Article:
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How It Works

The Joint Protocol works like centralized P2P exchanges, sharing exact concepts that users already recognize and use. However, Joint Protocol decentralizes and democratizes these concepts for good.

For better understanding, It is essential to highlight the lifecycle of a P2P trade on centralized exchanges and then outline the approach taken by the Joint Protocol.

Lifecycle of P2P Trade

Lifecycle of a P2P trade
Lifecycle of a P2P trade


New users looking to trade on a centralized P2P exchange must create an account and provide their legal names, email and password and other private information. The exchange uses the data to create an identity, a profile and a custodian wallet for the user.

On Joint Protocol:

Users do not need to create an account. They will not be required to provide any personal information. There is no need to collect private information. All they need is an Ethereum wallet with the assets they want to trade.


After registration, most centralized P2P exchanges will not allow users to start trades or create ads. The law requires centralized marketplaces to know the user before offering their services. Therefore, users must complete a KYC (Know Your Customer) onboarding process before they are allowed to trade.

On Joint Protocol:

Joint Protocol cannot collect or store private information as a smart contract. It does not need users’ confidential information before it can provide service. As a blockchain application, it operates autonomously and forever.

However, interfaces and dApps that build on the Joint Protocol and operate in jurisdictions where KYC is mandatory may require users to go through KYC.

It is important to note that even when an interface requires KYC, users can switch to an alternative interface, deploy their own or interact directly with the contract using tools like Etherscan.

Since all interfaces and dApps building on the Joint Protocol are automatically non-custodians, users’ funds cannot be locked up.

Liquidity Provisioning

After completion of KYC, most centralized P2P exchanges set additional hurdles that users must overcome before creating ads (liquidity provisioning). For example, some exchanges require new users to be active for some time.

On Joint Protocol:

The Joint Protocol does not have these arbitrary requirements — by default, open to everyone. Users and merchants alike can join any open market to provide liquidity. Users can also create their market, provide their liquidity and trade with people in their community (e.g. WhatsApp, telegram etc.). The Joint Protocol supports all ERC20 assets.

Markets / Pools

Centralized marketplaces limit trading to a select number of trading pairs (or markets). Liquidity providers can only advertise liquidity and trade on these markets. They have no options and must accept the terms and fees of these markets.

On Joint Protocol:

On Joint protocol, liquidity is collected into a market. A market comprises two assets; a base asset and a quote asset.

Anyone can create a market, optionally set a fee and invite liquidity providers to add liquidity.

A market can also be open or permissioned. Liquidity providers can provide liquidity to any open market. Permissioned markets require users to be added to an allowlist before performing certain operations; this is useful for private markets.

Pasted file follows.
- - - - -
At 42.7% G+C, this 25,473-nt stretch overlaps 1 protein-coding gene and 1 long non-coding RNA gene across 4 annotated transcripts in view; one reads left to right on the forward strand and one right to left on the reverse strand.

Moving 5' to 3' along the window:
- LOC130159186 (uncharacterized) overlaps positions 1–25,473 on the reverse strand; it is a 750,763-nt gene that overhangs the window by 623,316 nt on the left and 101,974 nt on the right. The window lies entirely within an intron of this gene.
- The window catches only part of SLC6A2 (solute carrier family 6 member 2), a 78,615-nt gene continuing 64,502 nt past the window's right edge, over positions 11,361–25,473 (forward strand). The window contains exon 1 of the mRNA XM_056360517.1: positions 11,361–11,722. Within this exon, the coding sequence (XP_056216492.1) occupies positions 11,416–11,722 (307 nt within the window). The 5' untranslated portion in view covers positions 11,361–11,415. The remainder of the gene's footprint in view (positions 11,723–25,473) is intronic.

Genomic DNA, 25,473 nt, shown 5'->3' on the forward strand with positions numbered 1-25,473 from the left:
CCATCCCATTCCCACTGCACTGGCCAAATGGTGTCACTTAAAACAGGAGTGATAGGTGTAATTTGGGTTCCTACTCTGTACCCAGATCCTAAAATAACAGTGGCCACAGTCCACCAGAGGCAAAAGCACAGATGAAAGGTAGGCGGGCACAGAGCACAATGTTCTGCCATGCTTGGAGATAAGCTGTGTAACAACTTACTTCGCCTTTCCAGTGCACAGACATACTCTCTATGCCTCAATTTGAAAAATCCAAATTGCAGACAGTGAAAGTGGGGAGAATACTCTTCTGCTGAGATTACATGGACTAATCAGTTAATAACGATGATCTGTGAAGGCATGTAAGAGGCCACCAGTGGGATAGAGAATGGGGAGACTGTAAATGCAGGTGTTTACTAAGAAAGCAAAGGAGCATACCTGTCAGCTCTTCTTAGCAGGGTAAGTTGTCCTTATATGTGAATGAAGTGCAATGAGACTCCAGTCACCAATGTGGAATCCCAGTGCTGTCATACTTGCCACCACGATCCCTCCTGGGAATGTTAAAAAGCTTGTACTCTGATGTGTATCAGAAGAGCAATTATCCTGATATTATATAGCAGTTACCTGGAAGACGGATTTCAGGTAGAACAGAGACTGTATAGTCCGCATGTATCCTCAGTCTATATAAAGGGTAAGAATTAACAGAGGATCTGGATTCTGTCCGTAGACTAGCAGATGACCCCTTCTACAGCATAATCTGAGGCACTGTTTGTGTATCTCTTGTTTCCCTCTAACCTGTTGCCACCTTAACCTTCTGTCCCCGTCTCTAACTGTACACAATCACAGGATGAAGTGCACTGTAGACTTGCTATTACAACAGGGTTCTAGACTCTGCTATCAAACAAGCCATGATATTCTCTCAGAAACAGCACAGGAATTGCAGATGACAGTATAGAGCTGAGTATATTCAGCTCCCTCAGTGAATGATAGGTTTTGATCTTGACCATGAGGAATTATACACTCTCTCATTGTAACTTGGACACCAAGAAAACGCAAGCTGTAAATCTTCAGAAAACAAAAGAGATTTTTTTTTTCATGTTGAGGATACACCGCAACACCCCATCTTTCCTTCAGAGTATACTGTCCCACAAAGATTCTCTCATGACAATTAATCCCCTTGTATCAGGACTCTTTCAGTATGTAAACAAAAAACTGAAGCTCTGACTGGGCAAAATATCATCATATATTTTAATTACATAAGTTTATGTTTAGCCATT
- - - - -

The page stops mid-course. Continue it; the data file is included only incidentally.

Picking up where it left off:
Trade Engine

Centralized marketplaces run and manage a trade engine responsible for managing accounts, markets, liquidity, orders and dispute. This system is critical and must be up and running at all times; otherwise, users risk losing money if they cannot enter or exit a trade.

On Joint Protocol:

The Joint Protocol also features a trade engine. However, the protocol’s trade engine is implemented as a smart contract that lives on the blockchain. By existing on the Ethereum blockchain, the Joint Protocol’s service will always be available with 100% uptime. That’s not all! It will also be censorship-resistant - nobody can make it inaccessible to anyone.

Dispute Resolution

Not all trades go as expected; bottlenecks, disagreements or fraud attempts can occur unexpectedly. Centralized marketplaces use a combination of escrow and a dispute system to resolve trade issues. As a result, users trade with the comfort of knowing they can plead their case to the platform operators when problems arise. However, centralized dispute systems are prone to human error and fraudulent manipulations; the mediators can erroneously or unfairly rule in favour or against a party leaving the other party with no other option than to accept the ruling.

On Joint Protocol:

The Joint Protocol takes a different approach by decentralizing the mediation system. No longer can one company have a monopoly to mediate a trade. Instead, anyone can purchase a mediator ticket, stake some P2P tokens as a security bond and join a market to provide mediation service.

During a dispute, multiple mediators are randomly selected and drafted and are required to vote (predict) the ruling based on evidence received from the trade participants. Mediators that vote with the majority are rewarded with P2P tokens, while those that vote with the minority lose some of their security bonds as a penalty.

Unlike a centralized dispute system, disputes ruling can be appealed. However, each new re-appeal after the first appeal will cost the appeal creator a fee; this fee doubles for every new re-appeal. If the re-appeal creator loses, all re-appeal fees are transferred to the winner.

Market creators are free to create markets that specify a minimum security bond requirement for mediators.